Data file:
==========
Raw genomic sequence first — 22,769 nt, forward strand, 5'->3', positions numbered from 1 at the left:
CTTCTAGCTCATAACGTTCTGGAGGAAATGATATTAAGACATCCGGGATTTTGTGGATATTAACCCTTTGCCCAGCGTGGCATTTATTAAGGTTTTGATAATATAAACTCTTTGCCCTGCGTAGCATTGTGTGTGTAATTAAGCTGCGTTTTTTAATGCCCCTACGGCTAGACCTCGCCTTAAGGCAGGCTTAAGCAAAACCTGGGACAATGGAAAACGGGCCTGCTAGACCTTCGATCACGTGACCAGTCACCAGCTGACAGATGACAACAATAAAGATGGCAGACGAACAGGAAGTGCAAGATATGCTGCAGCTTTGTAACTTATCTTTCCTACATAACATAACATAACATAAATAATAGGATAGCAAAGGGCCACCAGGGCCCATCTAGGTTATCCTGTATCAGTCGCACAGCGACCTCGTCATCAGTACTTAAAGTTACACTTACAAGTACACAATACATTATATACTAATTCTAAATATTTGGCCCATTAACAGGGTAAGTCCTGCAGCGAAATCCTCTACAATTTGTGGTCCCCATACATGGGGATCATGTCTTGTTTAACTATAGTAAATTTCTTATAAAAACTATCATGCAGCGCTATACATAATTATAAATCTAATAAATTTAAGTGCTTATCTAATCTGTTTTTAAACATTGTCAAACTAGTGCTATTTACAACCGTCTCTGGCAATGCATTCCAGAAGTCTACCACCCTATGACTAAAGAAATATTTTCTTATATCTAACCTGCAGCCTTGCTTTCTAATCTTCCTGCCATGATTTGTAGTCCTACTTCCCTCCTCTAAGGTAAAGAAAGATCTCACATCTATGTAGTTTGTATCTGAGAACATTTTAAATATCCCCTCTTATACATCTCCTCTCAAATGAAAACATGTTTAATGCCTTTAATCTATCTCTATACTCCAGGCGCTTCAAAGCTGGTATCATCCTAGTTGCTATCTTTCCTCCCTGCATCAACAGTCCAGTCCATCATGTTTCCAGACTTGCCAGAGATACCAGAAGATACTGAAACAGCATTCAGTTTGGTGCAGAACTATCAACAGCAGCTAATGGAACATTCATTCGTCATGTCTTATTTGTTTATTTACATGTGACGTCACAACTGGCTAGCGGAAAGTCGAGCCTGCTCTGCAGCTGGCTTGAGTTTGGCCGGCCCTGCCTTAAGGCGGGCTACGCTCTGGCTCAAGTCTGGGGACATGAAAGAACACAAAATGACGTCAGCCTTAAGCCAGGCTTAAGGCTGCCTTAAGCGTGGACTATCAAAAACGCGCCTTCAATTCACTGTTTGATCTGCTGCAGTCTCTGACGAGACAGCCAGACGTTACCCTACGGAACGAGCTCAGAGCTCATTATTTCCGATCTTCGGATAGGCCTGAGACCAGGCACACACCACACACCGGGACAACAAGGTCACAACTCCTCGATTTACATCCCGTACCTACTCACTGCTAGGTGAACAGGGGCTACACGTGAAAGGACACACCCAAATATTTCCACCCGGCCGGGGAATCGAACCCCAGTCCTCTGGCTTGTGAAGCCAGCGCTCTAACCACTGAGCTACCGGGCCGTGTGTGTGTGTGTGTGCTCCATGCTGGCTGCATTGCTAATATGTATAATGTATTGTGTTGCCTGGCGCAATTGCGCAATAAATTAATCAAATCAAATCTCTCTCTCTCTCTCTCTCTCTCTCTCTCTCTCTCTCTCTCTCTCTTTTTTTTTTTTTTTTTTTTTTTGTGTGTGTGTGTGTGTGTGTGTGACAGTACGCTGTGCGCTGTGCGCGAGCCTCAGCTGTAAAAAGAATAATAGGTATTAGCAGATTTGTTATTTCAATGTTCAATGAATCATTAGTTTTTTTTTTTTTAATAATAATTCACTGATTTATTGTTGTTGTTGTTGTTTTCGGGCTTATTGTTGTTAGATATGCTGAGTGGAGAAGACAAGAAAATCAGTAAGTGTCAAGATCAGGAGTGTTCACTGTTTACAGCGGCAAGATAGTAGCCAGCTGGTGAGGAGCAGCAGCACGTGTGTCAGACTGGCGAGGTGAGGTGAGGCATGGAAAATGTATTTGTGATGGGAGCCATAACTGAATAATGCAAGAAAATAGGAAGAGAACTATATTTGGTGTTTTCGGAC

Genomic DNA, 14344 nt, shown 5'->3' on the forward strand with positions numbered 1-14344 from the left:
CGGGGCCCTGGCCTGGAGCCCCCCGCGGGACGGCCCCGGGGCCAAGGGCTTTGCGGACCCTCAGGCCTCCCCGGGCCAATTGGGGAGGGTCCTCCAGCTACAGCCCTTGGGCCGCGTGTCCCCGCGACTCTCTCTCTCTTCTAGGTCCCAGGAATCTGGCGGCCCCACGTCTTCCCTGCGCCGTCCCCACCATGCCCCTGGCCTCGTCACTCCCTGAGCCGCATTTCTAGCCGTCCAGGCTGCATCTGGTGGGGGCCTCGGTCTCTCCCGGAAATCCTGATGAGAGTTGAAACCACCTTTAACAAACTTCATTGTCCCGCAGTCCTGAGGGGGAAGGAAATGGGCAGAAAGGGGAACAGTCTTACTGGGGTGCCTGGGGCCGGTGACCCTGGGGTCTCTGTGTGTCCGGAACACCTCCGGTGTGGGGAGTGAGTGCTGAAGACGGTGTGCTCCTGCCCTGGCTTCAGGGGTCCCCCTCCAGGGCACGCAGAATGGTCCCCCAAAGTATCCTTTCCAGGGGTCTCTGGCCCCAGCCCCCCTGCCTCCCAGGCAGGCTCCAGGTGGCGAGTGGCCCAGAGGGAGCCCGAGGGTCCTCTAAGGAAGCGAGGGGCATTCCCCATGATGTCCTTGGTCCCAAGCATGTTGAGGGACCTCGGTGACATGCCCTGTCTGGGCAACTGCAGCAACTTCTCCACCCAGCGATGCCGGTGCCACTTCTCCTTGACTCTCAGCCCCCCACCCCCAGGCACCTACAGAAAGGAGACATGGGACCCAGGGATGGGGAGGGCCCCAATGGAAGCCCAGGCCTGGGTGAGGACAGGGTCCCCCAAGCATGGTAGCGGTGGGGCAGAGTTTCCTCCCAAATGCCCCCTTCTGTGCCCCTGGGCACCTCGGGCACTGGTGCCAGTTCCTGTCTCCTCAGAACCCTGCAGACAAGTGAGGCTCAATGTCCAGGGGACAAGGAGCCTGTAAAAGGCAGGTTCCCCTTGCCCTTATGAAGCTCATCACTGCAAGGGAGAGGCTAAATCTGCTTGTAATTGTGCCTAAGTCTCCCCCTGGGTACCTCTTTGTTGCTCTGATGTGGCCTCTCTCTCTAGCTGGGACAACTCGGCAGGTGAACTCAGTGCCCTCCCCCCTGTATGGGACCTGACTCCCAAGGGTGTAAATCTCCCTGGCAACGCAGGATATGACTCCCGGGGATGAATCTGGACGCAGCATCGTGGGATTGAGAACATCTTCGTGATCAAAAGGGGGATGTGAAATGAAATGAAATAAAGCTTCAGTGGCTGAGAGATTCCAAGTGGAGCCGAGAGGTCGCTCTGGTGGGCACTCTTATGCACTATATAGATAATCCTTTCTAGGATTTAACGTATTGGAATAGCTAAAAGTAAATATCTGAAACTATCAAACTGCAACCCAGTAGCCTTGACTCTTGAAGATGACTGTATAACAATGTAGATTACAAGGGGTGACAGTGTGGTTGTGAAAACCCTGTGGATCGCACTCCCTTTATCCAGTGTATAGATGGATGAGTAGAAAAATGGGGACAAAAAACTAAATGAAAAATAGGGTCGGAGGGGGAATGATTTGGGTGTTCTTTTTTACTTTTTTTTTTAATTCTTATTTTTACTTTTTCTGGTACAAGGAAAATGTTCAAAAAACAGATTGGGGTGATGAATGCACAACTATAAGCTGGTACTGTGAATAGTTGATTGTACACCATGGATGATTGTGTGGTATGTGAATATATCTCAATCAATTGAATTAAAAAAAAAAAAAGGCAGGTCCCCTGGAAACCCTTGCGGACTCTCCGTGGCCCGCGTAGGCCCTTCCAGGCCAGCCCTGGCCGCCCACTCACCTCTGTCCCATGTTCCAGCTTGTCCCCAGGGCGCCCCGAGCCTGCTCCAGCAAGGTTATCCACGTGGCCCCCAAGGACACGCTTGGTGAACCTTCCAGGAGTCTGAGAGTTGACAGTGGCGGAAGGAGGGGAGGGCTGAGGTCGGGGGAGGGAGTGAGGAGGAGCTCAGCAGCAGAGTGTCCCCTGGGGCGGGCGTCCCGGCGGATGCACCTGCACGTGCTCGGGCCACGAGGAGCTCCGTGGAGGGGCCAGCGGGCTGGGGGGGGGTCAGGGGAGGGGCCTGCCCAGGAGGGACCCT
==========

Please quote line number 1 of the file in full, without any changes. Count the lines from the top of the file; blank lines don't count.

Raw genomic sequence first — 22,769 nt, forward strand, 5'->3', positions numbered from 1 at the left: